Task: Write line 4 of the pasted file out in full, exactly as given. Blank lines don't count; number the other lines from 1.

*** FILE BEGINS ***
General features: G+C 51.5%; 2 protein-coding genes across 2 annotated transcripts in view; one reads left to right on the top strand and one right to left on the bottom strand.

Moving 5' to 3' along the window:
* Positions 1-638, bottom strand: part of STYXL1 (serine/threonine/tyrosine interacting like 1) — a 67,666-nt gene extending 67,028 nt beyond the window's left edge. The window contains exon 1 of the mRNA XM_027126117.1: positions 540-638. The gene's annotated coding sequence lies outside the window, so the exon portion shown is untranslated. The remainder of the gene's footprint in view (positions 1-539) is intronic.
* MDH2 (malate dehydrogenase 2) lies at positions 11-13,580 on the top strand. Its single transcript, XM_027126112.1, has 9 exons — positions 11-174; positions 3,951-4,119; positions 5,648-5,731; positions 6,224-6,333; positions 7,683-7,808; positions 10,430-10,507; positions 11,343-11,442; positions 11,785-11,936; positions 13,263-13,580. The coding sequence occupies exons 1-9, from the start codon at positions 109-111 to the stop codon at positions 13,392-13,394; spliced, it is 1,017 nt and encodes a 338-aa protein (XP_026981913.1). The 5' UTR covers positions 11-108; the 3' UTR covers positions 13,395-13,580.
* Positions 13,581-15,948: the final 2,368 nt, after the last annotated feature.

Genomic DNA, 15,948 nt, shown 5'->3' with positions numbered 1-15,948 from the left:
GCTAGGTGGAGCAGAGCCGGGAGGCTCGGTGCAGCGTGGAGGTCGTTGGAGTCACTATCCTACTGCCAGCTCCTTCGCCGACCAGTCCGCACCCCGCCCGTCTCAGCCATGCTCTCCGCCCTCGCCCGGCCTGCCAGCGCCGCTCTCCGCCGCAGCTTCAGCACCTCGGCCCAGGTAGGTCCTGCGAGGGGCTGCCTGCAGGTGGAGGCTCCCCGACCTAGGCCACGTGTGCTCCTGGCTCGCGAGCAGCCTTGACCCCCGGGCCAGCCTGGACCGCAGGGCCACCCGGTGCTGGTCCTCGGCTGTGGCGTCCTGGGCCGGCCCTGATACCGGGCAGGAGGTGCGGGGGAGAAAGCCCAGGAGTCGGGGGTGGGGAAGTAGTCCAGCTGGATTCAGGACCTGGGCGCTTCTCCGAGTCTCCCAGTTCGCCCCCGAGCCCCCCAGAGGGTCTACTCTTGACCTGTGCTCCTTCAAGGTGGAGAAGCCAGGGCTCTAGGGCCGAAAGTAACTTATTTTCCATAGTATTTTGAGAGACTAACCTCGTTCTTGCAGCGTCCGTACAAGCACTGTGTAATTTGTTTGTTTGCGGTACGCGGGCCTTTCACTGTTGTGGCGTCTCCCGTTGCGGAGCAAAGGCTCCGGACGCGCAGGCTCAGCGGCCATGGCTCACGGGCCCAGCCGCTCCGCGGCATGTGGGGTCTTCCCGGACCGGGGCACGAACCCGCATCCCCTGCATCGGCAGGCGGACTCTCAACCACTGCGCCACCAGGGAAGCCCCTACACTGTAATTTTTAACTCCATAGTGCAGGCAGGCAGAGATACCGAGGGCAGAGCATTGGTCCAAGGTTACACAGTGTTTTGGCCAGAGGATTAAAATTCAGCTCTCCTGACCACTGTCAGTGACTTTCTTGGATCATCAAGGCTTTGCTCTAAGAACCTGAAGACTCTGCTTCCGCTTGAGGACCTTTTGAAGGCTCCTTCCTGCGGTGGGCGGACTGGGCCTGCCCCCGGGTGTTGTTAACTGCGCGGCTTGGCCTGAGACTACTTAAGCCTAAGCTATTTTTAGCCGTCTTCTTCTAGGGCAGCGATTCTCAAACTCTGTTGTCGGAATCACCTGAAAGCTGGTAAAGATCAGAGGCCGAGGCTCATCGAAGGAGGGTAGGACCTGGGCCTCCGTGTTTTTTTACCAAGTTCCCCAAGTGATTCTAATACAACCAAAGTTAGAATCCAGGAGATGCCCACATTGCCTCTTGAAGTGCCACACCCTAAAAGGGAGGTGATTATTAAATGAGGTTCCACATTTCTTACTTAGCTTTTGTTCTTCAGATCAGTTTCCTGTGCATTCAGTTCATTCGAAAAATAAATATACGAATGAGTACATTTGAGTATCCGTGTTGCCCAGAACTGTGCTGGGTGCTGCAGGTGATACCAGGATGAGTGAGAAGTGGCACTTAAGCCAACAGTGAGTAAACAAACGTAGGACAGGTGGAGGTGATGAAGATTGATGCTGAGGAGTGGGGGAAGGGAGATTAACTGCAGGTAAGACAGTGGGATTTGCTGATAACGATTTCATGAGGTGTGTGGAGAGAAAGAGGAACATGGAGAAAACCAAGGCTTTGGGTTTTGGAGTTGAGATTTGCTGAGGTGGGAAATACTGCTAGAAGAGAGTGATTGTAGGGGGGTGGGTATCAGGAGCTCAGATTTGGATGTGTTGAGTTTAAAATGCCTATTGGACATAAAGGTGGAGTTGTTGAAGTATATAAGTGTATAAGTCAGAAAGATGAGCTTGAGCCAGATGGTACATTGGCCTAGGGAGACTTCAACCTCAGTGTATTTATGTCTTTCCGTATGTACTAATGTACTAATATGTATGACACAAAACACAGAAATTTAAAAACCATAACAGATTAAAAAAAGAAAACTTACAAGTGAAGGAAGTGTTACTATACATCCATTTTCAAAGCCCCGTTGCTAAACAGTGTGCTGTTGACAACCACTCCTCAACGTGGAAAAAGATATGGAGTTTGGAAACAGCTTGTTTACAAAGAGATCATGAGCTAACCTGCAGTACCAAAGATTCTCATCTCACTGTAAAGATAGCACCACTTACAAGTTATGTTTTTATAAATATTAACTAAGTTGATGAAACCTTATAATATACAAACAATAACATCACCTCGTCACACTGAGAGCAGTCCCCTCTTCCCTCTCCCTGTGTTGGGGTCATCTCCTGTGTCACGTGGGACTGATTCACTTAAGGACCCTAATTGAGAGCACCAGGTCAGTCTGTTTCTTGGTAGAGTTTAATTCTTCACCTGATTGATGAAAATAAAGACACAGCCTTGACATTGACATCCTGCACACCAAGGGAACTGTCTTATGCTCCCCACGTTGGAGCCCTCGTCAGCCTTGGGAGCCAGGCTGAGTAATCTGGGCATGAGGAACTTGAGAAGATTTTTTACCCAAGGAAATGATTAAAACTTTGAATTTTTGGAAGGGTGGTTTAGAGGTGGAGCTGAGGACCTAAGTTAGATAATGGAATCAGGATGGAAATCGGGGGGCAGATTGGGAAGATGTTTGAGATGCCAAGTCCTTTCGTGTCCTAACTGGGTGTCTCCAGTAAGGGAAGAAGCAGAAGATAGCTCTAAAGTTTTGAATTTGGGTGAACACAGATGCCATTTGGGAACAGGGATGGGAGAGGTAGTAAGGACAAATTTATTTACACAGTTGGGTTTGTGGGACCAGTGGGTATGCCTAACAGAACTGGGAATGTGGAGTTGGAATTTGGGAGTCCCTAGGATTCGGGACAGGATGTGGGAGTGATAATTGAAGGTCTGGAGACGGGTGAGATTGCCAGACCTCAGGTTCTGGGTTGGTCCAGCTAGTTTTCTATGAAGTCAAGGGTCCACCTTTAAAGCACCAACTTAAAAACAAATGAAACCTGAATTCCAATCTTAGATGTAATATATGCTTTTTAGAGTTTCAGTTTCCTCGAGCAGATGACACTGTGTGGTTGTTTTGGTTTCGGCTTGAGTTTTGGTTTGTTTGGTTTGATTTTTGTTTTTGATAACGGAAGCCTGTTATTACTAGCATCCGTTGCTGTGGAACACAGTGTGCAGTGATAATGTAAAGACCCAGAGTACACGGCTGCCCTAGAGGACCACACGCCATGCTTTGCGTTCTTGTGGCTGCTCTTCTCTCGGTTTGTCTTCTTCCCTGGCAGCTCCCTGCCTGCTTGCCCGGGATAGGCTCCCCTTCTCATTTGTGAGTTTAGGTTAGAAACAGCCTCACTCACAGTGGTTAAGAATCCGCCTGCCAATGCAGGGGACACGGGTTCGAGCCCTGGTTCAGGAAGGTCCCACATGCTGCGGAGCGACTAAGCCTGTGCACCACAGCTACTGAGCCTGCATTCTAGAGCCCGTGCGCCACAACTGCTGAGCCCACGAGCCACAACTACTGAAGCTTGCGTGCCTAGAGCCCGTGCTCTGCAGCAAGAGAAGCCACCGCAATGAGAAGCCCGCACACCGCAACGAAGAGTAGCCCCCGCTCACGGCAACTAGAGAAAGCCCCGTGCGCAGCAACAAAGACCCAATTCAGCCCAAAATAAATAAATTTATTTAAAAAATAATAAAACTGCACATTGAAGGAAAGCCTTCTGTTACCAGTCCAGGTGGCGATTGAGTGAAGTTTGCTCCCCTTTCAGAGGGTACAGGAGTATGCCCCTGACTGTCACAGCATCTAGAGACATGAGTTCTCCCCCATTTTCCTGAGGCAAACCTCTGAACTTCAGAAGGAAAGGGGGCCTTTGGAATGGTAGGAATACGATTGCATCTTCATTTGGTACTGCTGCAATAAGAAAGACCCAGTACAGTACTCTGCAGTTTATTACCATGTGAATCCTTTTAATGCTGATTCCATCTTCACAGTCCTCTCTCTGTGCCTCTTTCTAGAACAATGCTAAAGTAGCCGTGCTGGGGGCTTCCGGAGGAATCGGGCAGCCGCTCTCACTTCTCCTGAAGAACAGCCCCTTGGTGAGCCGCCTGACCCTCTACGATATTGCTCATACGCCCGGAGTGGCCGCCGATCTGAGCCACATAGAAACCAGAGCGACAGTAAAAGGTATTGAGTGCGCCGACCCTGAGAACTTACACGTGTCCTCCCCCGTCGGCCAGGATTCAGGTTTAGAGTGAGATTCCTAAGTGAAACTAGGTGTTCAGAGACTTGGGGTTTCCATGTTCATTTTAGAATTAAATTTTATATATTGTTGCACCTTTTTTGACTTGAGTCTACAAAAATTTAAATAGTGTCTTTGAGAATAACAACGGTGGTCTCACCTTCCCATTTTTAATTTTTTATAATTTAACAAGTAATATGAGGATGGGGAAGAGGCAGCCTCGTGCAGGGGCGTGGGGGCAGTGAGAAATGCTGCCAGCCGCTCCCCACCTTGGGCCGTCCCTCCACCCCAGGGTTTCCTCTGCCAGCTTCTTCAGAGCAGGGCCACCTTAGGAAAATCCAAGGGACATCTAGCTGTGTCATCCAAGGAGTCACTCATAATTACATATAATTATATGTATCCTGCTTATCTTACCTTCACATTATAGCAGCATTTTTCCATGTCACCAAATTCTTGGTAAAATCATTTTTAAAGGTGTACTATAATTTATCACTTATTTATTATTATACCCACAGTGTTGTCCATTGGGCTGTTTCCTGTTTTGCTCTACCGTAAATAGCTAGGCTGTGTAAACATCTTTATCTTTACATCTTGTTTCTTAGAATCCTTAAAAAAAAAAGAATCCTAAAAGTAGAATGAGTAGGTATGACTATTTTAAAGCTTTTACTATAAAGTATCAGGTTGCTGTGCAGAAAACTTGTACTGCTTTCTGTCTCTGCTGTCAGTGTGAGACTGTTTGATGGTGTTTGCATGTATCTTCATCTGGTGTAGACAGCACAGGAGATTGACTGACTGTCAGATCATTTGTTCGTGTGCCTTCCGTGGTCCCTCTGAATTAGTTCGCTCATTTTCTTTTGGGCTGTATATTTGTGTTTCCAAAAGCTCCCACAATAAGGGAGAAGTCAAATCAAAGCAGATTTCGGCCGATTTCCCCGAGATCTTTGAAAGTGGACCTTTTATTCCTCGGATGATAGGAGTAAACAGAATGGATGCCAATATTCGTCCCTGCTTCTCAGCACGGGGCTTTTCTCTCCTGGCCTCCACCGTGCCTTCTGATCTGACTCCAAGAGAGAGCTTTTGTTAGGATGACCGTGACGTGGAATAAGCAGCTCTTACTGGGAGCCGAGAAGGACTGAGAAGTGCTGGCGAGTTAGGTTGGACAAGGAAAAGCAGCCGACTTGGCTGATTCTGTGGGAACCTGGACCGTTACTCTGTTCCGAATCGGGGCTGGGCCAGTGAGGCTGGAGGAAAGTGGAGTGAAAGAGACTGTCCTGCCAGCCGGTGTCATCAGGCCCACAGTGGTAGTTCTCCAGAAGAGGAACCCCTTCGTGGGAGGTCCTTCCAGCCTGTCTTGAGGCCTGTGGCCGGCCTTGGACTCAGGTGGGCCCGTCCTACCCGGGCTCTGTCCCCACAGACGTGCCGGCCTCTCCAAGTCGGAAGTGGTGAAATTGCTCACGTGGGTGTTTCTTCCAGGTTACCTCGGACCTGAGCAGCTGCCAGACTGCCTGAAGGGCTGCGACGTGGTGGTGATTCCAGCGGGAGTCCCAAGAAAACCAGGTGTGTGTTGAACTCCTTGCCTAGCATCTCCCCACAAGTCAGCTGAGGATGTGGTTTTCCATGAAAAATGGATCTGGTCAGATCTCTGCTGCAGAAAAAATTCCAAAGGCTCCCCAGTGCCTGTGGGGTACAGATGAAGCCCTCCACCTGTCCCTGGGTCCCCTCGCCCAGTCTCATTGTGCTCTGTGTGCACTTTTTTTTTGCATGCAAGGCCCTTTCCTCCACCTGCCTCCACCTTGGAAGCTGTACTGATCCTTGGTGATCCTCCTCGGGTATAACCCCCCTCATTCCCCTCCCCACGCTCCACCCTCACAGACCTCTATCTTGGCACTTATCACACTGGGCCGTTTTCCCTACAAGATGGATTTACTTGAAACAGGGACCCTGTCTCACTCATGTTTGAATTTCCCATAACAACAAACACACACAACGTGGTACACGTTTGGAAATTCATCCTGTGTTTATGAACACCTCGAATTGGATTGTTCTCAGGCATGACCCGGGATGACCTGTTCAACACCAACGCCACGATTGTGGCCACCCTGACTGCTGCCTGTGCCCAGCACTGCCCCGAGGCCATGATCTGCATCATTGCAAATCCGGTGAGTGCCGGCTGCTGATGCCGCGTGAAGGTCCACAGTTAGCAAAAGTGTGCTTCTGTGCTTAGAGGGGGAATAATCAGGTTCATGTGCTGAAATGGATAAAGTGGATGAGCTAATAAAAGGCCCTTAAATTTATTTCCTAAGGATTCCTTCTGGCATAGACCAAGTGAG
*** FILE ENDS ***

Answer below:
* MDH2 (malate dehydrogenase 2) lies at positions 11-13,580 on the top strand. Its single transcript, XM_027126112.1, has 9 exons — positions 11-174; positions 3,951-4,119; positions 5,648-5,731; positions 6,224-6,333; positions 7,683-7,808; positions 10,430-10,507; positions 11,343-11,442; positions 11,785-11,936; positions 13,263-13,580. The coding sequence occupies exons 1-9, from the start codon at positions 109-111 to the stop codon at positions 13,392-13,394; spliced, it is 1,017 nt and encodes a 338-aa protein (XP_026981913.1). The 5' UTR covers positions 11-108; the 3' UTR covers positions 13,395-13,580.